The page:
[ bohth ]
/ boʊθ /


one and the other; two together: He met both sisters. Both performances were canceled.


the one as well as the other: Both of us were going to the party.


alike; equally: He is both ready and willing.

Origin of both

1125–75; Middle English bothe, bathe, influenced by Scandinavian (compare Old Norse bāthir both; cognate with German, Dutch beide, Gothic ba tho skipa both (the) ships, Old High German bêde < *bai thai); replacing Middle English bo, ba, Old English bā; cognate with Gothic bai; akin to Latin ambō, Greek ámphō, Lithuanian abù, Sanskrit ubháu Unabridged Based on the Random House Unabridged Dictionary, © Random House, Inc. 2019

Examples from the Web for both

British Dictionary definitions for both

/ (bəʊθ) /


  1. the two; two considered togetherboth dogs were dirty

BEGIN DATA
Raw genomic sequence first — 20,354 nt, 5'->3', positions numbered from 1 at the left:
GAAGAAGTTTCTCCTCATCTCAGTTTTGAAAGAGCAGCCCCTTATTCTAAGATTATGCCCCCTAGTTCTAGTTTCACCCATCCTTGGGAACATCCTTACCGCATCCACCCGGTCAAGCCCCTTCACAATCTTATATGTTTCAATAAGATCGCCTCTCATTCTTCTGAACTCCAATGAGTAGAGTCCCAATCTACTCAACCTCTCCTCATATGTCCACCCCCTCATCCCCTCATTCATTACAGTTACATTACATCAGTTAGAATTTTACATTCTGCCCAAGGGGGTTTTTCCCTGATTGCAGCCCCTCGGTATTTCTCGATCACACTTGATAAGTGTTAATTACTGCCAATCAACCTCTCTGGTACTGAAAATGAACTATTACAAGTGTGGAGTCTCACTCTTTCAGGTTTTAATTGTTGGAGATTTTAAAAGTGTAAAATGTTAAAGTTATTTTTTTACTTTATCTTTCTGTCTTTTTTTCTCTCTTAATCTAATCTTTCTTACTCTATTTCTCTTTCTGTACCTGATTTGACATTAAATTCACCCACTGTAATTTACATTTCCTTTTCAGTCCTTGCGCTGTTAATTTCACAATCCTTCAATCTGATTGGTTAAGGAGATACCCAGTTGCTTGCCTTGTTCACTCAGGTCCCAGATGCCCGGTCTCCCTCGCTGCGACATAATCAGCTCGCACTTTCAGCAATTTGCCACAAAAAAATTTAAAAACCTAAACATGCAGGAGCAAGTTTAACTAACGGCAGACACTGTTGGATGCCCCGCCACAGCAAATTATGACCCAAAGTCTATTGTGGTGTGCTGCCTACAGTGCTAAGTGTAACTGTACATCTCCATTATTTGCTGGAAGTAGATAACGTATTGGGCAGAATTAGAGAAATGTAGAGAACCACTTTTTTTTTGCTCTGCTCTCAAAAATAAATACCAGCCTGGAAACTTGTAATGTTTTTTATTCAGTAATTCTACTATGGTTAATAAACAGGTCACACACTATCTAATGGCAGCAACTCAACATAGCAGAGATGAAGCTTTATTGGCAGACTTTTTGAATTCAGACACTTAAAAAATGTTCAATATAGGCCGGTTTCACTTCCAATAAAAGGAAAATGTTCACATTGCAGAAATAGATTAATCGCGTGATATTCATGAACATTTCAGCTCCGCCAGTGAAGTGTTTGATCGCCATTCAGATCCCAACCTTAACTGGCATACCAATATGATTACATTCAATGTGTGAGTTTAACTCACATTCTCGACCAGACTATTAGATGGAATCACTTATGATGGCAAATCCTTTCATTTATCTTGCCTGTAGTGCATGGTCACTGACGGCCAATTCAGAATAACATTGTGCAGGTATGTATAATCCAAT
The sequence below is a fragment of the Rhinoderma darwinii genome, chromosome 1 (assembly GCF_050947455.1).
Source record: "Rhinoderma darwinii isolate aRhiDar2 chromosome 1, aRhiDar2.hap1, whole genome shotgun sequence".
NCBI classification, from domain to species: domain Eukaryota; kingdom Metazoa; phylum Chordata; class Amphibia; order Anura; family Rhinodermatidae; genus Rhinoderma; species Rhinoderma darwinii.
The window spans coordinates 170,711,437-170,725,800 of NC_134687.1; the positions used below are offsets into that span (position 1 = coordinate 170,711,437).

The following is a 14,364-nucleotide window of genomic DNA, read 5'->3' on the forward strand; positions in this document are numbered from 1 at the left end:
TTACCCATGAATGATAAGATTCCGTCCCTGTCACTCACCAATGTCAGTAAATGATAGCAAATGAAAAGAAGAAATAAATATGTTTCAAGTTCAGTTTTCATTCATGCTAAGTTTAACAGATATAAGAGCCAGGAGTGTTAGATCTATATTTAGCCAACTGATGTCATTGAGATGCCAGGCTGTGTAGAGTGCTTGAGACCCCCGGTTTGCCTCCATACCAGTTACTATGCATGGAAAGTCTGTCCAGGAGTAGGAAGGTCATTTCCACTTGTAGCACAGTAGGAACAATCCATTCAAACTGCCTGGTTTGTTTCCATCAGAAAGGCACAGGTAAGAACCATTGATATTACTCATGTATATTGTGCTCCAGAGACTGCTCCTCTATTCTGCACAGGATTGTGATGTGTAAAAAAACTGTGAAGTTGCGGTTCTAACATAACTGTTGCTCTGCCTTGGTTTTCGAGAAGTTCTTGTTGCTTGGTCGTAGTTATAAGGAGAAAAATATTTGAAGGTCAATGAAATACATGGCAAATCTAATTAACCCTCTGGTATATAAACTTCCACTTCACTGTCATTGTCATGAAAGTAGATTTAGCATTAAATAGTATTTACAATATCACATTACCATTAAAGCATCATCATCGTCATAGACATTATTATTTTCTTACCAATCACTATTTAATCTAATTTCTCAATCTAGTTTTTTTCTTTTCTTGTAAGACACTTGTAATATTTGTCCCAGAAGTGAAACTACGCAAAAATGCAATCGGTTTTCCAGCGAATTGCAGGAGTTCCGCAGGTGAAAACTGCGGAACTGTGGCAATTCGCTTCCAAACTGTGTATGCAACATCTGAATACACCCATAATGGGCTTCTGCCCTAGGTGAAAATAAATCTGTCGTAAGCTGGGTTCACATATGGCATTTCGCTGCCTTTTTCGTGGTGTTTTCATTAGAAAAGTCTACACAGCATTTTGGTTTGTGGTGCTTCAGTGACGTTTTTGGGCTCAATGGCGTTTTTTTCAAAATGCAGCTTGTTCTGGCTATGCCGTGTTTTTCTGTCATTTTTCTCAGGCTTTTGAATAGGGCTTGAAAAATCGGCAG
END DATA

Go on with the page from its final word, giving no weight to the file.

2. (as pronoun)both are to blame


(coordinating) used preceding words, phrases, or clauses joined by and, used to emphasize that not just one, but also the other of the joined elements is includedboth Ellen and Keith enjoyed the play; both new and exciting

Word Origin for both

C12: from Old Norse bāthir; related to Old High German bēde, Latin ambō, Greek amphō
Collins English Dictionary - Complete & Unabridged 2012 Digital Edition © William Collins Sons & Co. Ltd. 1979, 1986 © HarperCollins Publishers 1998, 2000, 2003, 2005, 2006, 2007, 2009, 2012

Idioms and Phrases with both


In addition to the idioms beginning with both

  • both barrels, with
  • both feet on the ground, with

also see:

  • best of both worlds
  • burn the candle at both ends
  • cut both ways
  • foot in both camps
  • have it both ways
  • play both ends against the middle
  • work both sides of the street
The American Heritage® Idioms Dictionary Copyright © 2002, 2001, 1995 by Houghton Mifflin Harcourt Publishing Company. Published by Houghton Mifflin Harcourt Publishing Company.